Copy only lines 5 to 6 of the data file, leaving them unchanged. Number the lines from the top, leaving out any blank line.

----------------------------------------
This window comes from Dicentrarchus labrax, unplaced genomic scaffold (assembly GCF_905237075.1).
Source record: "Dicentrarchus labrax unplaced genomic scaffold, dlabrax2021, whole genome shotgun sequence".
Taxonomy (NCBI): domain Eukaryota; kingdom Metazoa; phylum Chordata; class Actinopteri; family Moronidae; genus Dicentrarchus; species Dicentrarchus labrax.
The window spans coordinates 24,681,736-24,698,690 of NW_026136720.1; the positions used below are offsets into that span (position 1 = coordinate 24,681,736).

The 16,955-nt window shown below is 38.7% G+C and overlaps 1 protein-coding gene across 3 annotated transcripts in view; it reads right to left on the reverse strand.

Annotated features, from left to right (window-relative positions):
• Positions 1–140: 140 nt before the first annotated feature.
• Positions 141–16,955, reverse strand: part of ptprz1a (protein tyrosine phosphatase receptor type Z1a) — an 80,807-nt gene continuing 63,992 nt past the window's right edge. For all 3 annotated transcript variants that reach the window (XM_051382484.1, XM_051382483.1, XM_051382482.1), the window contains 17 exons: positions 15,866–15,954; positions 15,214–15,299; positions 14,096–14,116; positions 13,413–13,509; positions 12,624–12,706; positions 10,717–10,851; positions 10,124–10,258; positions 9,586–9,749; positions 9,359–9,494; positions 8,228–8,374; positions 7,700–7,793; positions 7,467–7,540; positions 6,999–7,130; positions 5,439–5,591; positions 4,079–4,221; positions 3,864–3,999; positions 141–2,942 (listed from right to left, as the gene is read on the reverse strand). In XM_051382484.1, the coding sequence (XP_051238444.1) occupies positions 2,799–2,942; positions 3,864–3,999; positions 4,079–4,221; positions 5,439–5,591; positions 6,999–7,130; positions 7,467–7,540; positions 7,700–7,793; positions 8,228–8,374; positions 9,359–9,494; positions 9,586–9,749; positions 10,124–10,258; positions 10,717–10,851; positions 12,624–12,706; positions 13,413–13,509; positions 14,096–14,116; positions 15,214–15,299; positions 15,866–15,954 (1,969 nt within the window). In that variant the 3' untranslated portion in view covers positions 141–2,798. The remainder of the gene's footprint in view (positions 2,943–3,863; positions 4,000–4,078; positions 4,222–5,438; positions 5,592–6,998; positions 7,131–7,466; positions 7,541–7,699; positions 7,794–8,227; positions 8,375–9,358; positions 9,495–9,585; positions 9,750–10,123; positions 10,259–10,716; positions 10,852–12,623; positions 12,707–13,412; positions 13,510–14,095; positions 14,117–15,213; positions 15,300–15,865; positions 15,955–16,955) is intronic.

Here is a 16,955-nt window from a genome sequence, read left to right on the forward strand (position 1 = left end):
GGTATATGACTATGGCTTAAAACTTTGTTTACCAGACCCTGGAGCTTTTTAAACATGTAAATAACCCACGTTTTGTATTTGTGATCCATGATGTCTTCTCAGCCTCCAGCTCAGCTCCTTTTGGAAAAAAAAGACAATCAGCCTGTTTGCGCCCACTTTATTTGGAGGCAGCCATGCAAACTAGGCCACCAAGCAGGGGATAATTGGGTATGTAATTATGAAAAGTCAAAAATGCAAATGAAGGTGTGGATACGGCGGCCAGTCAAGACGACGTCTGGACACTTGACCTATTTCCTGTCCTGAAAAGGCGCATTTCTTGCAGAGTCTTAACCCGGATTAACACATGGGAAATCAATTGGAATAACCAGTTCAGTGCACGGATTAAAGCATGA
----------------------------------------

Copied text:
The 16,955-nt window shown below is 38.7% G+C and overlaps 1 protein-coding gene across 3 annotated transcripts in view; it reads right to left on the reverse strand.

Annotated features, from left to right (window-relative positions):